Geoff Duke: First global superstar of racing


Geoff Duke riding in his final TT in 1959. Photo: Mortons Archive.
Words: Sophie Bell | Photos: Mortons Archive

Geoff Duke was the first global superstar of Grand Prix racing, the first to win three successive world championships and the first to win two in the same year. A genuine star of motorcycle racing, Duke was a 1950s icon.

Geoff Duke was born in 1923 and had a taste of machines from the age of 10, and although his parents were opposed to the youngster’s enthusiasm in motorcycling he continued to develop his passion in the sport.

His parents disliked motorsport after his elder brother had suffered significant injuries from a motorcycle incident. They attempted to direct his enthusiasm elsewhere and even refused to help him buy his first tatty 175cc Dot which Geoff used to help him get to work as a trainee telephone engineer.

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The beginning of Second World War meant the racer had a delayed start to his sporting career. Duke went into the army in 1942 where he rose through the ranks to sergeant with the Royal Signals display team. Once he was demobilised he worked as a motorcycle instructor and acquired off-road skills which some believe to have enhanced his racing career.

Duke defeated the four-cylinder Italian multis from Gilera and MV Agusta to win first three of his six world titles aboard less powerful Norton singles.

In the start of Duke’s racing he won 350cc and 500cc doubles on a British Norton at the 1951 TT and World Championship, just three years after his first race. Although Nortons had seen him through his first victories, they proved no match for his competitors’ Italian machines, from Gilera and MV Agusta. In 1953 Geoff moved across to Gilera, where he won the 500cc world title three years running.

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Not only did he succeed in victories he also changed fashion for motorcycle racing. Duke abandoned the uniformed jacket for a leather one-piece that he designed himself, which was quickly copied by his rivals.

The most famous Duke picture – it encapsulates a new era of the ‘first’ postwar motorcycle racer. Photo: Mortons Archive

He received the RAC Segrave Trophy in 1952 for his outstanding demonstration of the possibilities of transport by land, air or water. He was the first motorcyclist to be awarded this prestigious cup, which was in recognition of his 13 major motorcycle victories. Shortly after achieving one award others followed. He won Television Sports Personality of the year and a year later an OBE not only for his achievements on the track but also for his impressive sportsmanship.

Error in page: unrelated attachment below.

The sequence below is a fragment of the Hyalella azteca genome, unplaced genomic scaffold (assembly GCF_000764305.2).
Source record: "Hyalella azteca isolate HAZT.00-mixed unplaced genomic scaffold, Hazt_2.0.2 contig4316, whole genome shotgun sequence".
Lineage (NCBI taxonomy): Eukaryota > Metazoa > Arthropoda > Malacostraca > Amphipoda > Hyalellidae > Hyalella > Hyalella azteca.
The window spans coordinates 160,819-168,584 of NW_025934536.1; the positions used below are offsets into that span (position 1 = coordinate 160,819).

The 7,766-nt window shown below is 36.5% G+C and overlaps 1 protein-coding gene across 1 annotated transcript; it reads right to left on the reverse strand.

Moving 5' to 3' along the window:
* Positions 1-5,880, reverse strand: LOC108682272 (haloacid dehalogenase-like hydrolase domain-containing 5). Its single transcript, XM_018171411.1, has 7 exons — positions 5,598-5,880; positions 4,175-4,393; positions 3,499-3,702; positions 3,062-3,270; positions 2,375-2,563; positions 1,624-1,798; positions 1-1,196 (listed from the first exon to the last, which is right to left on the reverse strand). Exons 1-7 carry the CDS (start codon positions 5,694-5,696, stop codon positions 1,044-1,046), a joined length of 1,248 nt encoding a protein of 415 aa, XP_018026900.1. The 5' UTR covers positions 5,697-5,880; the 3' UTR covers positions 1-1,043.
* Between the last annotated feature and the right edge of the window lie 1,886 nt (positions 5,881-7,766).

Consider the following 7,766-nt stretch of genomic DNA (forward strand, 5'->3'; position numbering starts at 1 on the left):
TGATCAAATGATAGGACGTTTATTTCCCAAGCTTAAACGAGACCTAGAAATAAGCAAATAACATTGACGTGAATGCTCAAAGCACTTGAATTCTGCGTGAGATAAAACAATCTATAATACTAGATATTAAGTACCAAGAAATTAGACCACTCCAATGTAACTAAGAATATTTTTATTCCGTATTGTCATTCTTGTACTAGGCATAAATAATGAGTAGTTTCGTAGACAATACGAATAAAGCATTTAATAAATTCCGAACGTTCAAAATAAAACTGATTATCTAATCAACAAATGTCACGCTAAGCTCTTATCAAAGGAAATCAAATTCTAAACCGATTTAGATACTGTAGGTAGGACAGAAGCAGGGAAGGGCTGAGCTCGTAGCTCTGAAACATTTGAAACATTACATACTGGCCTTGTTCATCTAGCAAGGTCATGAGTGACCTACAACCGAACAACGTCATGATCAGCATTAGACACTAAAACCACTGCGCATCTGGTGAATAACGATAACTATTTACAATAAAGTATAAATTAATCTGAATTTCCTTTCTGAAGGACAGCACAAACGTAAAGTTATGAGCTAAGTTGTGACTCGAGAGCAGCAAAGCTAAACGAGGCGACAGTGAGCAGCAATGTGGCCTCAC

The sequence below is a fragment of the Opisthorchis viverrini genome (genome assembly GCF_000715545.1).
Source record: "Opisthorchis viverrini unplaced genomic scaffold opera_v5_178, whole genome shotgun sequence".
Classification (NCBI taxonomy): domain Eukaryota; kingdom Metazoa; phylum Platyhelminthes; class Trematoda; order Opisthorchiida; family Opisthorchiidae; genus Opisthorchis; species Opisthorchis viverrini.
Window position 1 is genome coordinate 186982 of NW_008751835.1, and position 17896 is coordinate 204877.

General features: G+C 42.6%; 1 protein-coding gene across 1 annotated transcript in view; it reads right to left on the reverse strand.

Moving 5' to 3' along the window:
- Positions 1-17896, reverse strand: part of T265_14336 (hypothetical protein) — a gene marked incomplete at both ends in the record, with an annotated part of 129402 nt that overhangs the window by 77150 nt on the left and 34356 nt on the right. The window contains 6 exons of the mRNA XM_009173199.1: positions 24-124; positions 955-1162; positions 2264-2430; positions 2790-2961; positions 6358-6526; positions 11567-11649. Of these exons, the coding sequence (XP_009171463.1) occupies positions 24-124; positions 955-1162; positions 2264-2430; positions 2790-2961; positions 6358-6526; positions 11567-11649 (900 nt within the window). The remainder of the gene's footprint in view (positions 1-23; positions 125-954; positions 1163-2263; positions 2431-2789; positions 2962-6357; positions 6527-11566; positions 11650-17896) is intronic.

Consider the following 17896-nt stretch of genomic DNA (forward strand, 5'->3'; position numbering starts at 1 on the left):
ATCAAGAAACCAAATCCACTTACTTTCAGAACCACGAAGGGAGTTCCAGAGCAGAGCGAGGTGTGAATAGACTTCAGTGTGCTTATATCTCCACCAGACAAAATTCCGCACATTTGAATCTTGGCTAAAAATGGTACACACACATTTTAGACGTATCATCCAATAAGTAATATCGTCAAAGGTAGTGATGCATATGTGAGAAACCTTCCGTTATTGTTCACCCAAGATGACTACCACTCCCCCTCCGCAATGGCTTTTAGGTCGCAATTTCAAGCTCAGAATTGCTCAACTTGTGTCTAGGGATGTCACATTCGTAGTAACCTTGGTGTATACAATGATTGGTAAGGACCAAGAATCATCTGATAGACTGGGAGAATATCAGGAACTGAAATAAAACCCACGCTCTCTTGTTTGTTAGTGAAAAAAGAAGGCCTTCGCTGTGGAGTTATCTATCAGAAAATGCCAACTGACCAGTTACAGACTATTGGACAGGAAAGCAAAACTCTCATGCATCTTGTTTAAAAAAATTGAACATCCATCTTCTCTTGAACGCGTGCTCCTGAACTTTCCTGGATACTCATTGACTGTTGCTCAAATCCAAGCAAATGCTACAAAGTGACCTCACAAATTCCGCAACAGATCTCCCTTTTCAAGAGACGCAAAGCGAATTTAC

However, Duke did face adversities when he was suspended from the first six months of TT racing in 1956, despite being the reigning world champion. His suspension was punishment for supporting a rider, who was striking for better start money for GP privateers who made up the majority of the grid at the Dutch TT the year before.

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The sporting legend’s racing career came to an abrupt end in 1961 when he was involved in a crash where the gearbox seized during a test in a Formula 1 Cooper racing car which left him with severe injuries.

Although he recovered from his injuries he never returned to racing, instead he ran a hotel and shipping business in the Isle of Man. His popularity made him a very successful business man.

He remained a household name and was admired for his achievements. The ex-racer did return to motorcycling in other ways, managing the private Scuderia Duke team in 1963. Yet this ended when a lack of sponsors meant financial responsibilities fell onto Geoff with the lack of cash reducing their competitive position. He continued to remain involved with the off-road sport.

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Duke later wrote an autobiography in 1989 focusing on his racing career called In Pursuit of Perfection, 30 years after his racing glory days.

After dominating the 1954 500cc World Championship on his Gilera.  Geoff Duke was a guest of Motor Cycle to that year’s Earls Court Motorcycle Show. Photo: Mortons Archive.

In the book he detailed his recollection of injuries he had faced from the track. “Going through a fast S-bend, I caught my left footrest on an obstruction near the edge of the grass verge. This lifted the machine and I was catapulted off. With a broken left leg and lots of razor-sharp thorns in my back, I ended up in a Dublin hospital.”

In a time where motorcycling had limited safety precautions and many of Duke’s competitors lost their lives while racing, he lived a long, fulfilled life, passing away at the age of 92 in 2015.

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